Annals of labeling: Winemakers should put the correct appellation on the label
With the new Fort Ross-Seaview American Viticultural Area’s first anniversary coming up in January, I was chatting with a winemaker who sources his fruit from a couple vineyards up there. I asked if he’ll use the new AVA on his labels starting with the 2012 vintage, and his reply was, quote, “Unfortunately, no.”
“Because we have a hard enough time explaining to people what the Sonoma Coast is,” he explained, adding a line I’ve heard often: “Lots of people even think Sonoma is in Napa Valley!”
We had a long chat about whose responsibility it is to educate the public about these newer, smaller appellations. It’s a chicken-and-egg situation you often hear, not just in Sonoma County but in places like Santa Maria Valley (where some producers prefer Santa Barbara County) or even some of the smaller appellations in Napa Valley. A winemaker will say he doesn’t want to put the smaller appellation on the label because no one’s ever heard of it. I reply that the reason no one’s ever heard of it is because locals refuse to put it on the label! Doh!
Look, I understand that it’s the marketing, sales and distribution people who hate confusing consumers with appellations they never heard of. It’s a bloodbath out there trying to sell wine, and sales people need every break they can get, and have to avoid every pitfall, if they want to succeed. If I was in sales, I’d probably feel the same way.
But I’m not a salesman, I’m an educator. Part of my job (and my pleasure) is teaching consumers some of the finer points of wine, including where it’s from—and in my opinion, a label should bear the smallest appellation to which it’s legally entitled.
A winemaker, on the other hand, has to straddle both worlds: sales and education. Their heart and soul is in teaching people about the intricacies of barrels, yeasts, clones and the like, since these things constitute the DNA of the world they inhabit and love. Yet winemakers also have to sell their wine, and oftentimes they feel that they have to listen to their sales, marketing and distribution people, who know more about the business side than they do.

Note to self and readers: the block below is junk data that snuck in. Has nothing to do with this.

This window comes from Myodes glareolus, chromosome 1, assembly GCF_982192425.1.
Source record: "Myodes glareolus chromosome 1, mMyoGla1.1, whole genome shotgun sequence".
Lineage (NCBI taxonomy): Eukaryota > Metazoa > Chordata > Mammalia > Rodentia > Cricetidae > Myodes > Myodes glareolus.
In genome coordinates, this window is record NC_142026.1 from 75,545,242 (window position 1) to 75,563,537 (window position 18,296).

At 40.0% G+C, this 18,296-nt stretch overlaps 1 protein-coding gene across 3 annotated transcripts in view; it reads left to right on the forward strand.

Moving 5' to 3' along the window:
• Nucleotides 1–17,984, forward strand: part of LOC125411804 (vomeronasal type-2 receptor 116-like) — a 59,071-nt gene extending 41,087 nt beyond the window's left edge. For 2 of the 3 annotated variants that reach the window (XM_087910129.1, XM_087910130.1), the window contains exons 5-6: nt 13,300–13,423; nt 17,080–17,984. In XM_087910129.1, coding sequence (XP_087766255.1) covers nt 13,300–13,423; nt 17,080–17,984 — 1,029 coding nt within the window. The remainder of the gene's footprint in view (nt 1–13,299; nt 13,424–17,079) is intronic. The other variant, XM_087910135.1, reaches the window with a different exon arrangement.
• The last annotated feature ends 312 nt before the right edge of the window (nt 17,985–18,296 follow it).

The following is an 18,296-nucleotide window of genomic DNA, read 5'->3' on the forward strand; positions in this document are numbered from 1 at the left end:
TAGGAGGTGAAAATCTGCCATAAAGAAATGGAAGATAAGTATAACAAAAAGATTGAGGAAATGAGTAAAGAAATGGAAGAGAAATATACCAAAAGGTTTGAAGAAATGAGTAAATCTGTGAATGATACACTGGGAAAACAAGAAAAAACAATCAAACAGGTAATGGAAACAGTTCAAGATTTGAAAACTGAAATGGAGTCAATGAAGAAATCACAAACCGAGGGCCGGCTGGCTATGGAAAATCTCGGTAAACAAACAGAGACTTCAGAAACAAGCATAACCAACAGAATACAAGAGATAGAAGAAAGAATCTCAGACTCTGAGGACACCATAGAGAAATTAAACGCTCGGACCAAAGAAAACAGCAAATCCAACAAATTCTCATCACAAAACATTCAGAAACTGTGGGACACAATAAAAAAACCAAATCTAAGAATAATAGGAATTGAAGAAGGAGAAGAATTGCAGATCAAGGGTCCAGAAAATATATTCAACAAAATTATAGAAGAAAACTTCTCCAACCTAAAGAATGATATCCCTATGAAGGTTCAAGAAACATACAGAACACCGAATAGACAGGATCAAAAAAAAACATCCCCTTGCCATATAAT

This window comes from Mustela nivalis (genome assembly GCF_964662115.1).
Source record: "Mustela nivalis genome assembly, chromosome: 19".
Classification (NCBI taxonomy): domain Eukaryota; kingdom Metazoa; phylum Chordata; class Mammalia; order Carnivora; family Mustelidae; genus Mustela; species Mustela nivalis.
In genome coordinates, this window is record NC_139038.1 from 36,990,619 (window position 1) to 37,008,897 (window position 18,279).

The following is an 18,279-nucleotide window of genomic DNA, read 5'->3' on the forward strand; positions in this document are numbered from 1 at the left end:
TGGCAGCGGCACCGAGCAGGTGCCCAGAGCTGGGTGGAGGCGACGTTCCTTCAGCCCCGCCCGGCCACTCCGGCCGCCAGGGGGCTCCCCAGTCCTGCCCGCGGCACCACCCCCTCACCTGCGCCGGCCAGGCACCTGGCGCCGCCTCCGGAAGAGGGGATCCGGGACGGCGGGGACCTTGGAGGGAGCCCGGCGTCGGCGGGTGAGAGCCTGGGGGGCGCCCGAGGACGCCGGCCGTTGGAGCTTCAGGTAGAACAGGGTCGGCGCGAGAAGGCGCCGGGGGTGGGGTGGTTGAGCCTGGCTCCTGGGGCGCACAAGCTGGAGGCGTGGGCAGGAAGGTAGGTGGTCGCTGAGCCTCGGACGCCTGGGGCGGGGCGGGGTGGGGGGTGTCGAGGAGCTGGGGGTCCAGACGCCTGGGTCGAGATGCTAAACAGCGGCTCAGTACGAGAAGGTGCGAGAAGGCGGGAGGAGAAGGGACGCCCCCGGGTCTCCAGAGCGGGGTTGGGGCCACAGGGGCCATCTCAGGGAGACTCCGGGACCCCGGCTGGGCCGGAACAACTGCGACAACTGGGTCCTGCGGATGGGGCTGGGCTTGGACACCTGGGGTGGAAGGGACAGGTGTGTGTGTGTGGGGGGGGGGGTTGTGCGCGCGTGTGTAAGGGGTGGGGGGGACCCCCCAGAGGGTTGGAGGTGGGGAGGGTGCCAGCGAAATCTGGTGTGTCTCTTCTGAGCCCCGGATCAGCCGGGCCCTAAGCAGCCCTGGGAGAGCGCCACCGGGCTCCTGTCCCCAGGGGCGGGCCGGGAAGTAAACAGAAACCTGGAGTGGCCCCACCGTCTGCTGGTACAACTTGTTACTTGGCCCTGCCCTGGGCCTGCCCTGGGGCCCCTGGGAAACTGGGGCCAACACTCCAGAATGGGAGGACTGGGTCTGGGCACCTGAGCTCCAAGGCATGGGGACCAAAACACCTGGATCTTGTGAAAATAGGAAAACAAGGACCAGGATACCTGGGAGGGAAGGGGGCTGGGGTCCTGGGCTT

It is a conundrum, and I’m not giving advice to anyone, except to say that there are fabulous stories that can be told about smaller appellations—stories marketers can use. After all, P.R. people are always saying it’s all about the story, right? Fort Ross-Seaview isn’t just about Sonoma Coast, it’s about Far Sonoma Coast, about mountains and dirt roads and fog and sunshine and wild remoteness. Santa Maria Valley isn’t just about Santa Barbara County, it’s about a cool, foggy, windswept mesa of great uniqueness. I think these are important things to convey to the public. It can be done on a back label, in a newsletter, on the restaurant floor by staff, by merchants in the store, at winemaker dinners, through winery websites and tweets and YouTubes. Of course, mass selling wines, which usually don’t come from small appellations, don’t have to worry about this, but the smaller family wineries, who frequently make the most interesting wines in California, really should be proud of their fruit sourcing, and let the world know about it.
Okay, I know I said I wasn’t giving advice, but I guess I am. Wineries: Promote these interesting, small regions that went through such hassle to get the TTB to approve them. If you love those vineyards enough to purchase [often expensive] fruit from them, you owe it to the growers, to your purchasers and, ultimately, to yourself to let people know were those grapes come from!